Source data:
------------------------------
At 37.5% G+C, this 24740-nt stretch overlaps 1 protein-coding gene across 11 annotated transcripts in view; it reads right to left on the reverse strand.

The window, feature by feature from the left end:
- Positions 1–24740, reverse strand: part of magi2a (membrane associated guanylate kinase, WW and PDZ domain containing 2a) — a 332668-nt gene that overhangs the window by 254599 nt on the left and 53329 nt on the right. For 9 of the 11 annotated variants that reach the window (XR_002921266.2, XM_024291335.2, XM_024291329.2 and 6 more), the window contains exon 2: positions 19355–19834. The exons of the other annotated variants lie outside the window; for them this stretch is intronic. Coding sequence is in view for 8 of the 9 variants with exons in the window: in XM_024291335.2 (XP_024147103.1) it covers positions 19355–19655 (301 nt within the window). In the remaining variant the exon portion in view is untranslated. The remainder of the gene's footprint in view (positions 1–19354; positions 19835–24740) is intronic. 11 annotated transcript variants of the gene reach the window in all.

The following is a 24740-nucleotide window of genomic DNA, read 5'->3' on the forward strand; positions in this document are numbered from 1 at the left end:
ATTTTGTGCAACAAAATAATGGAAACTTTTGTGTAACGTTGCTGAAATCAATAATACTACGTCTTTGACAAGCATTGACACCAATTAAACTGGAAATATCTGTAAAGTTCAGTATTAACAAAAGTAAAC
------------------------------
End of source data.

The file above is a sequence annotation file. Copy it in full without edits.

At 37.5% G+C, this 24740-nt stretch overlaps 1 protein-coding gene across 11 annotated transcripts in view; it reads right to left on the reverse strand.

The window, feature by feature from the left end:
- Positions 1–24740, reverse strand: part of magi2a (membrane associated guanylate kinase, WW and PDZ domain containing 2a) — a 332668-nt gene that overhangs the window by 254599 nt on the left and 53329 nt on the right. For 9 of the 11 annotated variants that reach the window (XR_002921266.2, XM_024291335.2, XM_024291329.2 and 6 more), the window contains exon 2: positions 19355–19834. The exons of the other annotated variants lie outside the window; for them this stretch is intronic. Coding sequence is in view for 8 of the 9 variants with exons in the window: in XM_024291335.2 (XP_024147103.1) it covers positions 19355–19655 (301 nt within the window). In the remaining variant the exon portion in view is untranslated. The remainder of the gene's footprint in view (positions 1–19354; positions 19835–24740) is intronic. 11 annotated transcript variants of the gene reach the window in all.

The following is a 24740-nucleotide window of genomic DNA, read 5'->3' on the forward strand; positions in this document are numbered from 1 at the left end:
ATTTTGTGCAACAAAATAATGGAAACTTTTGTGTAACGTTGCTGAAATCAATAATACTACGTCTTTGACAAGCATTGACACCAATTAAACTGGAAATATCTGTAAAGTTCAGTATTAACAAAAGTAAAC